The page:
The population of tigers started declining at the end of last century and the authorities reacted by taking measures. In 1996 Russia developed the First National Strategy for preserving the largest wild cat on the planet. In the Far East anti-poaching brigades were set up, customs services were given training, laws were toughened and the fine for poaching rose from $50 to $16,000. But it’s not easy to put a poacher in jail. “You need to catch a person with a smoking rifle over the corpse of a tiger, or even better at the moment the shot is fired,” Maria Vorontsova says. “If they come to your home and find a tiger skin, then nothing will happen to you.”

But “Strategy 1996” did actually yield some results. In the mid 2000s, the number of tigers in the Far East increased, reaching just over 500. The ecologists didn’t have very long to celebrate:  a few years ago it was discovered that the tiger population was once more in decline.   In 2009 selective monitoring by scientists recorded tiger tracks in the snow in some areas.  Analysis of these tracks revealed that the tiger population had fallen by 40%.  Ecologists were horrified and the authorities initially tried to conceal the figures.  The Vladivostok Global Tiger Summit was not far away, after all, and in recent years the image of Russia had been of a country which successfully cared for its tigers. But the information leaked out to the press.  The head of the Russian office of the World Wildlife Fund (WWF) Igor Chestin confirmed that the population of tigers was in decline.   This had been brought about by poaching and the reduction of the habitat area. On the Khabarovsk Krai the habitat of one tiger – about 40 hectares – is destroyed by fire every five years and another is cut down every three years.  Experts also concluded that over the last few years the system for monitoring national parks and sanctuaries in the Far East had become noticeably less efficient. It had been deteriorating for many years.  In 1996 the Ministry of Ecology and Natural Resources was reduced in status to the State Committee for Environmental Protection, which itself was disbanded in 2000.  The Ministry of Natural Resources came into being in 1996.  The word ‘ecology’ was shamefacedly tacked on in the spring of 2008.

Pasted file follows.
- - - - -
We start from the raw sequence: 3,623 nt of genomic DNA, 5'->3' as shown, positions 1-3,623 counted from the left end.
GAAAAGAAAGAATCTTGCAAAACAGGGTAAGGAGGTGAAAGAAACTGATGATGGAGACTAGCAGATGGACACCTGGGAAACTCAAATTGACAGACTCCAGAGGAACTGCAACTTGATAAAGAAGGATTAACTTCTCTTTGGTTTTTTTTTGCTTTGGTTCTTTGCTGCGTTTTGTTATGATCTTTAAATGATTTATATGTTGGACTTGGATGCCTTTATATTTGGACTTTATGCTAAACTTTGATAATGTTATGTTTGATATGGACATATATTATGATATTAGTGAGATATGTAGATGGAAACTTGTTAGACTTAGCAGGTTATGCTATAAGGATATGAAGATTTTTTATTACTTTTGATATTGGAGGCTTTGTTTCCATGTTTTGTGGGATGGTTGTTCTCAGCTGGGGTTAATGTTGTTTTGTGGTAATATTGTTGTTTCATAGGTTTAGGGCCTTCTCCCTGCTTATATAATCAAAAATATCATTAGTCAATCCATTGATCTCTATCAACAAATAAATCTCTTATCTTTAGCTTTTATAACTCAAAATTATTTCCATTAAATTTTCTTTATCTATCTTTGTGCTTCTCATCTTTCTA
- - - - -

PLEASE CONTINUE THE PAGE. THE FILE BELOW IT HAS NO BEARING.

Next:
“The structures responsible for monitoring have been paralysed by administrative reform” complains Igor Chestin. “In the past the smugglers’ activities were to a certain extent curtailed. Then the centre transferred the supervisory functions to regional governors, who turned out to be unprepared for the changes: the new regional conservation services weren’t ready.” As a result, the famous “Tiger” inspection service, which had been supported by international NGOs, automatically passed out of federal jurisdiction, that is to say it lost all its powers. It still had money, machines and equipment, but it couldn’t function. Inspectors couldn’t file reports or stop the poachers and, to the distress of ecologists, the organisation began to collapse. But ecologists are convinced the problem is more than unwieldy bureaucracy. They say that the forests in the Far East need to be saved or, to be more precise, the cedars, which are being taken into China by the trainload. In 2007, with the introduction of the new Forestry Code, the ban on felling this valuable timber was lifted, and legal and illegal felling began. A reduction in the forest areas means the rapid disappearance of cloven-hoofed mammals, who feed on cedar nuts. When the deer, Siberian stag and wild boar disappear, the tiger and its cubs die from starvation. Almost every schoolchild in the Far East knows this.